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Published: January 13, 2016

UT Students Find Ways to Communicate, Heal Through Art

One afternoon last semester, Michelle Torrech ’16 asked an art class full of pre-teen girls to imagine they were a famous artist. They discussed professionals like Picasso, van Gogh and Warhol, and then she set them creatively free to create their own masterpiece, which they had to present and explain to the class at the end of the session.

“The discussions were the best part,” said Torrech, an art therapy major who interned last semester at the centre4girls, a nonprofit center that utilizes art to empower girls. “The exercise creates self-confidence, which was evident in their faces. Others who were listening were asking meaningful questions. It definitely motivates me.”

Art therapy is “a vehicle for communications that uses art for its medium,” explained Merrilee Jorn, an instructor in the program who is past president of the Florida Art Therapy Association and executive director of Arts for Health Florida.

Jorn sees art therapy’s use in a variety of ways, from veterans with PTSD to children with autism. “We use art tools and symbolism to discover what may be going on internally with someone.”

Jenny Asaro ’16, an art therapy major from Huntington Station, NY, said, “The most important aspect of art therapy is it can be used as an alternative or supplement to pharmaceutical therapy, as a tool to encourage self-confidence and self-efficacy,” adding its versatility for populations and locations from schools and mental health programs to detention centers.
Torrech came to UT from Puerto Rico, which doesn’t offer the program in its schools. UT is the only school in Florida that offers the art therapy undergraduate major. Jorn explained there are online programs, but it can often be difficult to find supervisors for the required in-person experiences.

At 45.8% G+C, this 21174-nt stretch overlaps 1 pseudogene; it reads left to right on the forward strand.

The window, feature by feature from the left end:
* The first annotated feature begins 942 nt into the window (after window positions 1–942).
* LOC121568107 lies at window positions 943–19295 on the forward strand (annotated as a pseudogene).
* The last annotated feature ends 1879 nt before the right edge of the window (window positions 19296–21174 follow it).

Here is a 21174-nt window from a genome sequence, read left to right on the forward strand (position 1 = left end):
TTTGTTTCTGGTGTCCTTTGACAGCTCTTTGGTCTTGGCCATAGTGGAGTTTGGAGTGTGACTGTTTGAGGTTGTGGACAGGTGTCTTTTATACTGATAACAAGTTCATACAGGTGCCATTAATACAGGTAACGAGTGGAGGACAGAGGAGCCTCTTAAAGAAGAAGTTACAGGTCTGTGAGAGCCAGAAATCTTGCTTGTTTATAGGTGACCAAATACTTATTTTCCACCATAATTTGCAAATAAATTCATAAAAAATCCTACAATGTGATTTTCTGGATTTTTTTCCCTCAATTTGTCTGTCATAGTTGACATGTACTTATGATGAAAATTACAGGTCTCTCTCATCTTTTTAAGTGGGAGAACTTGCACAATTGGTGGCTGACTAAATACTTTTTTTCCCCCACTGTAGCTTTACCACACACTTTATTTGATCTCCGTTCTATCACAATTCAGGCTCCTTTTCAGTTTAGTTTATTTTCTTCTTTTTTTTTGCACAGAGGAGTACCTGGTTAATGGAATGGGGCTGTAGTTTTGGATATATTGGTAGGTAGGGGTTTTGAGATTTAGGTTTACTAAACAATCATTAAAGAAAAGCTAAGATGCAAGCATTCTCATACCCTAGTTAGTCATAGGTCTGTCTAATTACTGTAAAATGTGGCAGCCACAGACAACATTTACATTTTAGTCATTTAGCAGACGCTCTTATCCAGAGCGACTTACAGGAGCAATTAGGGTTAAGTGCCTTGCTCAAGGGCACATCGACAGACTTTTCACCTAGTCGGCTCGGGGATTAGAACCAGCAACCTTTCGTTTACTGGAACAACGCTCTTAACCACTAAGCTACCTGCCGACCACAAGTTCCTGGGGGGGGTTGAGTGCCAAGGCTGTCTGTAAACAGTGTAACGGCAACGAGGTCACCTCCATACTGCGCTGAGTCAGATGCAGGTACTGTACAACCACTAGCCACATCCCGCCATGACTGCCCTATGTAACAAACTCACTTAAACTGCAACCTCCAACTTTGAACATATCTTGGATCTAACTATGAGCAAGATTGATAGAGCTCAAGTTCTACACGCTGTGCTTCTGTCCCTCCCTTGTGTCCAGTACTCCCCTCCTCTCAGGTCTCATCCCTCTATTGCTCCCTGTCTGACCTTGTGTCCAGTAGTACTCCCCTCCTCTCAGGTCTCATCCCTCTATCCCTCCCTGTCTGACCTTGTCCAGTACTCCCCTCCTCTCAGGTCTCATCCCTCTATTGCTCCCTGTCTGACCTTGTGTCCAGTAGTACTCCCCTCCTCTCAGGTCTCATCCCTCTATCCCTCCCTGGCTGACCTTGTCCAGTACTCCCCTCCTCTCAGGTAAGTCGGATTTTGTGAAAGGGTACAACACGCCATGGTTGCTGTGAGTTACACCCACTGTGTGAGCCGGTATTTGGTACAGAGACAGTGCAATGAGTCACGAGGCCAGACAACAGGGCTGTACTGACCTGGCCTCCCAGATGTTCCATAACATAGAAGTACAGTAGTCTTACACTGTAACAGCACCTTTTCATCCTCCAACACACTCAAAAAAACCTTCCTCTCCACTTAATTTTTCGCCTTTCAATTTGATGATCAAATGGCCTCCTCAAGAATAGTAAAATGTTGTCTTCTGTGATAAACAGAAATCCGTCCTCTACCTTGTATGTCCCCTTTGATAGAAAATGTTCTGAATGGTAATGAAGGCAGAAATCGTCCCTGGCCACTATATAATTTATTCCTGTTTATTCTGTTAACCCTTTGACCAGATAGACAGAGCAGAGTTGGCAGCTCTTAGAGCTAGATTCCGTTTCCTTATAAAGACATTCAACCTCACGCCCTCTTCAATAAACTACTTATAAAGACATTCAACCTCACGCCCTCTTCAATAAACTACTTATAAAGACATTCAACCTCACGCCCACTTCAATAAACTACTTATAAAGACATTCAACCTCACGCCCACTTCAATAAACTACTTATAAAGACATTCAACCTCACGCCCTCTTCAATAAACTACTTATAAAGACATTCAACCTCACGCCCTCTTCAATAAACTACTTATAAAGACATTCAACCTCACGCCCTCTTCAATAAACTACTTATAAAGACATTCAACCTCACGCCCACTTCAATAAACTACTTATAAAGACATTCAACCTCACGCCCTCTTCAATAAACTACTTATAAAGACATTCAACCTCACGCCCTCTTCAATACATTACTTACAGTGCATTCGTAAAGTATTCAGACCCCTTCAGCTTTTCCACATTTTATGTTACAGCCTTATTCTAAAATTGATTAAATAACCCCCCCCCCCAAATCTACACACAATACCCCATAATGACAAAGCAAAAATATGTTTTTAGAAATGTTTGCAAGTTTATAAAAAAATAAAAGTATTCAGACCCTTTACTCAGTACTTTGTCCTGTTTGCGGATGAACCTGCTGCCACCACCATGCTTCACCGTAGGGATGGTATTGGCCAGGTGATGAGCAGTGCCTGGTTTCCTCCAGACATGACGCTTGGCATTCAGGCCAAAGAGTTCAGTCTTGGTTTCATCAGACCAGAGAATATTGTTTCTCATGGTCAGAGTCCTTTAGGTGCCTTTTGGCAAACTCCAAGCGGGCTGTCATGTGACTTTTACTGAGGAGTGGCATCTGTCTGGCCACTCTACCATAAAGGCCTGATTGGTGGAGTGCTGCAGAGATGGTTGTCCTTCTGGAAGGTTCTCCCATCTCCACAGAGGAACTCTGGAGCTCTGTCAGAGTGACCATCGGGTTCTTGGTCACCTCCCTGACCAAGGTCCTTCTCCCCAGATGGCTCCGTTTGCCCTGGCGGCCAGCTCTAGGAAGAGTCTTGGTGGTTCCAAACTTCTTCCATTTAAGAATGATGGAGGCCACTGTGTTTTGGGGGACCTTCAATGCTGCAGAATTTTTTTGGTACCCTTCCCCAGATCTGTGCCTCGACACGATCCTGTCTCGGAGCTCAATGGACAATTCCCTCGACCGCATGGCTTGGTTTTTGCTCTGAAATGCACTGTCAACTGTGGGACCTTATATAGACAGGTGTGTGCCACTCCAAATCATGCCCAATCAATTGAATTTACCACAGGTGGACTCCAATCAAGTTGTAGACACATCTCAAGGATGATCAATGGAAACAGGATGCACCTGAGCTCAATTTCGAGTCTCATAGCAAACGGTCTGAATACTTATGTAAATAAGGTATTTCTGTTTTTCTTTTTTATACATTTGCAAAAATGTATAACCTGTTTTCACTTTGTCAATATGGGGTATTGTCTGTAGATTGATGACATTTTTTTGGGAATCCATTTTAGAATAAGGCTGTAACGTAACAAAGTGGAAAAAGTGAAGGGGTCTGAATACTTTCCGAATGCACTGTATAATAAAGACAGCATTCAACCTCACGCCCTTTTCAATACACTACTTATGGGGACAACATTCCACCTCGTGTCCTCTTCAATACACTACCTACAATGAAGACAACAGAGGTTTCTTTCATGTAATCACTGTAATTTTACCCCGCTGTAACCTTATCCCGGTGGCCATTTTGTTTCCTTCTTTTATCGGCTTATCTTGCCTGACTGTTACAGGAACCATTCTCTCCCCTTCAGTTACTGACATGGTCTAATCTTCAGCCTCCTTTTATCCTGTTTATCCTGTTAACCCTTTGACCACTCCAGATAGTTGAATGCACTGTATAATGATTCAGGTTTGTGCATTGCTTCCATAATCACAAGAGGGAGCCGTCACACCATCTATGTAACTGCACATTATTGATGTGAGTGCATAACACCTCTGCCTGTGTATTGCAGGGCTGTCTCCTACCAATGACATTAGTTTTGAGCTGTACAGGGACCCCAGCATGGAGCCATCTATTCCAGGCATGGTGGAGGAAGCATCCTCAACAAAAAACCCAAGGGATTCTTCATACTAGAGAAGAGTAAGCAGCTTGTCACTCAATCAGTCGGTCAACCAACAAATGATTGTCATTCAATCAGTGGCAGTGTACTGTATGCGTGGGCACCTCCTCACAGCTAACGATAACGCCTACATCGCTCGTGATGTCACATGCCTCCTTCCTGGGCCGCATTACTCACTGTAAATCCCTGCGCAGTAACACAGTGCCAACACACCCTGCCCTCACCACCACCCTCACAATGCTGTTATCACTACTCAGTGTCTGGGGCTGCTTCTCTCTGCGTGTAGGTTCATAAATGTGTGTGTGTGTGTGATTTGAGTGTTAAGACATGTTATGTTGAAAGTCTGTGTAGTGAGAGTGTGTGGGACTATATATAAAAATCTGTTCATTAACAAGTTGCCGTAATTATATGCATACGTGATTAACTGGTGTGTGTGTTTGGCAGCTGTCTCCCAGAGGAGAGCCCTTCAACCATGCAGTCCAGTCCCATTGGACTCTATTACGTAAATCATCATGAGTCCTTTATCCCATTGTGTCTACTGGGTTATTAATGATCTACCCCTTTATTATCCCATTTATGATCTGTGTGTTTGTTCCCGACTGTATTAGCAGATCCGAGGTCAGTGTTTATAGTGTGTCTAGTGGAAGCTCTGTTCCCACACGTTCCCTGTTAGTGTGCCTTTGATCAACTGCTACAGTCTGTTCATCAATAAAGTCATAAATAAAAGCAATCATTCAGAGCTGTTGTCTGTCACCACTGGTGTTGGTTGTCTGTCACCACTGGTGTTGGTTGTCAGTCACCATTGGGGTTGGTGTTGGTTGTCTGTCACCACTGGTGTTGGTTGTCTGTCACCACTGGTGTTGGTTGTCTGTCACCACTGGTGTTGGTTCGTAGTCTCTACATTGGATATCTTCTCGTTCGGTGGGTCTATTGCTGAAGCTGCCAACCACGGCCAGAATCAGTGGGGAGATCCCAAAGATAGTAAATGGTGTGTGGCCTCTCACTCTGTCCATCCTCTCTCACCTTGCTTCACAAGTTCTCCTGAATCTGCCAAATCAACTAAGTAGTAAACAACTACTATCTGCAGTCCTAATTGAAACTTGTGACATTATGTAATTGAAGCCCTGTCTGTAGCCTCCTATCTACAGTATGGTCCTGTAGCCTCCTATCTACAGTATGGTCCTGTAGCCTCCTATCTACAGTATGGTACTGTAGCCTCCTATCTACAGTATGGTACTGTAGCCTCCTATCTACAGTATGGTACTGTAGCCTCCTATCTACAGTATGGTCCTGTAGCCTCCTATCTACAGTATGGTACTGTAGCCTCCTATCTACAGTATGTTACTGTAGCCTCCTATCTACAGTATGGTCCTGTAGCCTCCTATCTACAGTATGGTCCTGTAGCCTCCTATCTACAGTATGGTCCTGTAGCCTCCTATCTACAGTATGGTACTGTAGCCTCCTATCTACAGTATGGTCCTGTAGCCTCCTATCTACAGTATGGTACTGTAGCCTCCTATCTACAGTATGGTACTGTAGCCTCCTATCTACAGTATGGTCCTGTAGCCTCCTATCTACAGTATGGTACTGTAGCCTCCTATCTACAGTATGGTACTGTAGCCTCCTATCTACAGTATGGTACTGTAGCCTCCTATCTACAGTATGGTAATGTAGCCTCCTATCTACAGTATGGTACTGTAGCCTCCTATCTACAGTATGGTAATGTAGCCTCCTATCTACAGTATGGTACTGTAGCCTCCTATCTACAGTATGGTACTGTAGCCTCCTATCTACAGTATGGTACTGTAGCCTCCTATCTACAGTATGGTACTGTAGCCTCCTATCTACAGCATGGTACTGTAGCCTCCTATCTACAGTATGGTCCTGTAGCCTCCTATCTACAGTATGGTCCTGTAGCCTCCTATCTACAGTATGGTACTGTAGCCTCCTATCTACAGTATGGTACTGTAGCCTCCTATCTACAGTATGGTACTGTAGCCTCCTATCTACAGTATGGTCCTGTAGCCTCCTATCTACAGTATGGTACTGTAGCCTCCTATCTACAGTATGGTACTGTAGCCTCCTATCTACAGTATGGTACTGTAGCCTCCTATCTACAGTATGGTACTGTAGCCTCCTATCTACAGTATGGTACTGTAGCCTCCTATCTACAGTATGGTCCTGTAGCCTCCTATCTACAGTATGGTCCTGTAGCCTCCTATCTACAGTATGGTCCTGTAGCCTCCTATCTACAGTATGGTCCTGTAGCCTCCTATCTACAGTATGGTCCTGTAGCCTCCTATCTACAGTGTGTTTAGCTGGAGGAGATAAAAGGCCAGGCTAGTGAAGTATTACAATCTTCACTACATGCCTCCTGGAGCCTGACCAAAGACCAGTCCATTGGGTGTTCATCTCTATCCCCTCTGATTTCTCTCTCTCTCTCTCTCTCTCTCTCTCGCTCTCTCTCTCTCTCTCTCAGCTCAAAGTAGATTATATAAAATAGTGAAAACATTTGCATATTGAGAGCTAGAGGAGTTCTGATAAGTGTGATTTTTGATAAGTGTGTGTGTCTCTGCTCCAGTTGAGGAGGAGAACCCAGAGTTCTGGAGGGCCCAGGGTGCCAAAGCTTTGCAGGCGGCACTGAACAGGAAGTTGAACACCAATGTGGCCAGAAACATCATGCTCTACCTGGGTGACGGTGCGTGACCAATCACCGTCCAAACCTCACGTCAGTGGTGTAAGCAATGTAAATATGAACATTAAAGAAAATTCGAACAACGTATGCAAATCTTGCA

“All of my aunts are art teachers, and I like the psychology major,” said Torrech, who interviewed a practicing art therapist who worked with her father to see if she’d like the career. “I read about art therapy and researched it, and since I like helping people, it seemed like a good fit.”

The program at UT started around 1995 and lived under both psychology and the art therapy realms. As the field has transitioned from a mental health treatment to more preventative in nature, UT was ahead of the curve.

“What is remarkable are the relationships we have with the hospitals like Moffitt Cancer Center, and we’re already in the wellness paradigm,” said Professor Jack King, who has been a champion for the program since its inception. “We’re putting students in internships at excellent hospitals with great supervisors, and we have a 100 percent placement rate for undergraduate students in graduate programs.”

Torrech isn’t the only intern at the centre4girls. UT’s art therapy program has been partnering with the nonprofit since its director, Gabrielle Perham ’02, MBA ’11, took over in August 2014. In addition to art therapy interns, Perham has hosted both psychology and dance interns, too.

“Our interns have been very insightful and dedicated. They develop the lessons and pretty much run the show,” Perham said. “They add great value to the center.”

Asaro enjoys the UT art therapy program for the combination of courses from studio art techniques to psychology courses to art therapy-specific classes, which “allows the student to synthesize art methods and techniques with the philosophy of art therapy and psychology,” she said.

“Where other programs are more psychologically based, the program here integrates art therapy students with fine arts students,” Asaro said. “This program is ideal for students who identify as artists and want to use that skill in another way.”

Art therapy is offered at UT as the Bachelor of Arts in art with a pre-professional concentration in art therapy and also as a minor. King, Jorn and others are pursuing a master’s program and finding ways to constantly keep growing, King said.

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